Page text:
February 7, 2013
Recently, large studies have identified some of the genetic basis for important common diseases such as heart disease and diabetes, but most of the genetic contribution to them remains undiscovered. Now campus researchers led by Andrea Foulkes, Associate Professor of Biostatistics, have applied sophisticated statistical tools to existing large databases to reveal substantial new information about genes that cause such conditions as high cholesterol linked to heart disease.
The new analytical approach she developed with cardiologist Dr. Muredach Reilly at the University of Pennsylvania and others is called “Mixed modeling of Meta-Analysis P-values” or MixMAP. Because it makes use of existing public databases, the powerful new method represents a low-cost tool for investigators.
Foulkes, who directs the Institute for Computational Biology, Biostatistics and Bioinformatics (ICB3), explains that MixMAP draws on a principled statistical modeling framework and the vast array of summary data now available from genetic association studies to formally test at a new, locus-level association. Other members of the team are Rongheng Lin, an assistant professor of Biostatistics, and postdoctoral researchers Gregory Matthews and Ujwall Das.
The new method, which is generalizable to other problems, takes into account the structure of the genome, Foulkes explains. In genetic epidemiology, traditional genome-wide association studies look at common genetic variations in a group of people with a disease compared to healthy controls, focusing on single-nucleotide polymorphisms (SNP) to see if any single variant is associated with that disease. If one variant is found more often in people with the disease, the SNP is thought to be associated with it.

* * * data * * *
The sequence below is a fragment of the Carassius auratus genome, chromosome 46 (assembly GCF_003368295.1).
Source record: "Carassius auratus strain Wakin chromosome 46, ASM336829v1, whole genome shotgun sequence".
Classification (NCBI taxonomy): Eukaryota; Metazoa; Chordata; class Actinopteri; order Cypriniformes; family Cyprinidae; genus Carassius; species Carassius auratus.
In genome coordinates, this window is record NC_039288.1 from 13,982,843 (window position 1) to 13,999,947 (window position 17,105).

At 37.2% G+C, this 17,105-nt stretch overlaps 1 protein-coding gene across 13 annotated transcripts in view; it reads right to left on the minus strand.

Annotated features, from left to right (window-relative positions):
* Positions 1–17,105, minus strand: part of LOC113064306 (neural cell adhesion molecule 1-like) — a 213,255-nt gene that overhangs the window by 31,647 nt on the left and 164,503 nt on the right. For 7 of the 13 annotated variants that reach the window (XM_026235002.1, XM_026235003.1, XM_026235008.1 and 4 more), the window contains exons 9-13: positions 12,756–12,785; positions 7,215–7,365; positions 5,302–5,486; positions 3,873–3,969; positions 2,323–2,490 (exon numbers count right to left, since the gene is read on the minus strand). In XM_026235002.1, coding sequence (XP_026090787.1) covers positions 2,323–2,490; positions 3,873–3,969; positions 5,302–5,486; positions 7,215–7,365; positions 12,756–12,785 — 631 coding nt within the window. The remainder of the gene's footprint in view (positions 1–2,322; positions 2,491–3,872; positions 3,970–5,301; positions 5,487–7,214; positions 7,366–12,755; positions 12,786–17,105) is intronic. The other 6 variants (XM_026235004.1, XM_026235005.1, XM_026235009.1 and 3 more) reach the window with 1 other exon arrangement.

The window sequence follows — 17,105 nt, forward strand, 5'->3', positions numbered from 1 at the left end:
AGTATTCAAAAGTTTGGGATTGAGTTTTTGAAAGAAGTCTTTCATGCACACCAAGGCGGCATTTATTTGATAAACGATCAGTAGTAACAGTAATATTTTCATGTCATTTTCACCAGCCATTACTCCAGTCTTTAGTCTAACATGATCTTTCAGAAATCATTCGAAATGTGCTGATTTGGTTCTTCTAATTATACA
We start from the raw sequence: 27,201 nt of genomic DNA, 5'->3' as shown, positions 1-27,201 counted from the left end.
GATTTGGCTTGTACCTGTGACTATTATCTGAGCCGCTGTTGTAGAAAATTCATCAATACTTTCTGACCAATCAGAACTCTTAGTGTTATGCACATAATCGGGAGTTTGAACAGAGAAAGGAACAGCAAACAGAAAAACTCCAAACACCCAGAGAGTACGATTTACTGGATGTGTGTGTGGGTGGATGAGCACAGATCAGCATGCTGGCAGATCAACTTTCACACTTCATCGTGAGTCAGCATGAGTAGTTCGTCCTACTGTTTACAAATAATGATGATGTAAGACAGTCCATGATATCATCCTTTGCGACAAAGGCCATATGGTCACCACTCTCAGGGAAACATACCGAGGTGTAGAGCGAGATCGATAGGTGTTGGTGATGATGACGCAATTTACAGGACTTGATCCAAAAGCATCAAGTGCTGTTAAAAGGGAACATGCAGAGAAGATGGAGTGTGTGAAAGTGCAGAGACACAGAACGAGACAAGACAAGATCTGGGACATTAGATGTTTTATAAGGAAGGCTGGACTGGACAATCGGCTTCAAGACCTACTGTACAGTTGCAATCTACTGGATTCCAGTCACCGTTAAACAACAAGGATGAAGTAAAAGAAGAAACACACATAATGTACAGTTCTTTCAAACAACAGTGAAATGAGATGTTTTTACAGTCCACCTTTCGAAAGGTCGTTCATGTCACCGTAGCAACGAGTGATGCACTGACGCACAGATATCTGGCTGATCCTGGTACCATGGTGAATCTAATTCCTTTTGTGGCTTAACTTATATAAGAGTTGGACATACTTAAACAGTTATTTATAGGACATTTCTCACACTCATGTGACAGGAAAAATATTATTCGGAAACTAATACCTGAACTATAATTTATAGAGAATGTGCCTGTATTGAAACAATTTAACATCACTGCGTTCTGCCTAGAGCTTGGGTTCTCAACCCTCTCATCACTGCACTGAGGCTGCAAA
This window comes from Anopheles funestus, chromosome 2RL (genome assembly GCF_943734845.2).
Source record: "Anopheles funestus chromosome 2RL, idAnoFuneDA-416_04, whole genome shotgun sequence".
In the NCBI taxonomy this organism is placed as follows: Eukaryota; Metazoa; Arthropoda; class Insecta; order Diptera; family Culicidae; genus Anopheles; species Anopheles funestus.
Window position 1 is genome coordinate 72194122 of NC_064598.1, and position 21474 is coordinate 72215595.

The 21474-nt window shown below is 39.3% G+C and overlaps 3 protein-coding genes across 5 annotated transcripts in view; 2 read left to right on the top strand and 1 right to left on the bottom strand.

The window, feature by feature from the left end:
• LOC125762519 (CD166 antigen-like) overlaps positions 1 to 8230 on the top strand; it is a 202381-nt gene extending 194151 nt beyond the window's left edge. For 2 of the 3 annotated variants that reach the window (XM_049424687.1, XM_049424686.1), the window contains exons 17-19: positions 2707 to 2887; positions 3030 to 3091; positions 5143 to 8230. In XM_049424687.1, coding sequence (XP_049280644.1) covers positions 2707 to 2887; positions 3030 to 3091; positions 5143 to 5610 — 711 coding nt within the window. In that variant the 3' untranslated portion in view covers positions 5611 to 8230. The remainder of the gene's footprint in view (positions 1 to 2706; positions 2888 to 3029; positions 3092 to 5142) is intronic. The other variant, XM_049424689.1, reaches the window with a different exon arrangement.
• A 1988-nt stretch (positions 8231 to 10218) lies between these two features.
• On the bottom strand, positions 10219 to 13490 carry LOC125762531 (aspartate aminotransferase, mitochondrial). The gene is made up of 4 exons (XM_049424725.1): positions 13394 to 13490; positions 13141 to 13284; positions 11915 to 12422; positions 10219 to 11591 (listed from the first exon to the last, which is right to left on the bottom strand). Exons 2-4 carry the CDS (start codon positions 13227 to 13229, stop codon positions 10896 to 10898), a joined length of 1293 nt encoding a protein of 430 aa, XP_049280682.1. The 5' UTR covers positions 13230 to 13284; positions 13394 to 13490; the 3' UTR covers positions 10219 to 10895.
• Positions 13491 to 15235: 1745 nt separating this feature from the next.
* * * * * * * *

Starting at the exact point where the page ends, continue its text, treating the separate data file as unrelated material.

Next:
While that traditional statistical method looks for one unusual “needle in a haystack” as a possible disease signal, Foulkes and colleagues’ new method uses knowledge of DNA regions in the genome that are likely to contain several genetic signals for disease variation clumped together in one region. Thus, it is able to detect groups of unusual variants rather than just single SNPs, offering a way to “call out” gene regions that have a consistent signal above normal variation.
Foulkes offers a non-technical analogy, “It’s like listening to an orchestra. If there is one drum, we all hear it, and we hear the cello section even if each instrument is playing quietly, because they are all playing together. Current statistical methods can hear the drum, but not the cellos, no matter how many are playing, because no single cello is as loud as the drum. Our method can do this, which adds considerable statistical strength to our ability to identify new genes that may be associated with disease.”
Reilly points out that as a complementary strategy to traditional methods, MixMAP will be of great interest to the statistical and cardiovascular genomics community. It can be applied to existing genetic studies of blood cholesterol levels and already suggests a dozen new genes to explore further for an important heart disease risk factor: low density lipoprotein cholesterol.
Foulkes characterizes the new technique as a discovery science still in need of validation, but it’s discovery science that goes farther than usual by using sophisticated modeling approaches to quantify error. “We’ve done better than simply identify the strongest signals, we’ve quantified measures of association to show they are statistically meaningful,” she points out.
Overall, the authors say, “MixMAP offers new and complementary information as compared to single nucleotide polymorphism-based analysis approaches and is straightforward to implement with existing open-source statistical software tools.”
The work was supported by the National Institutes of Health National Heart, Lung and Blood Institute.
Read the paper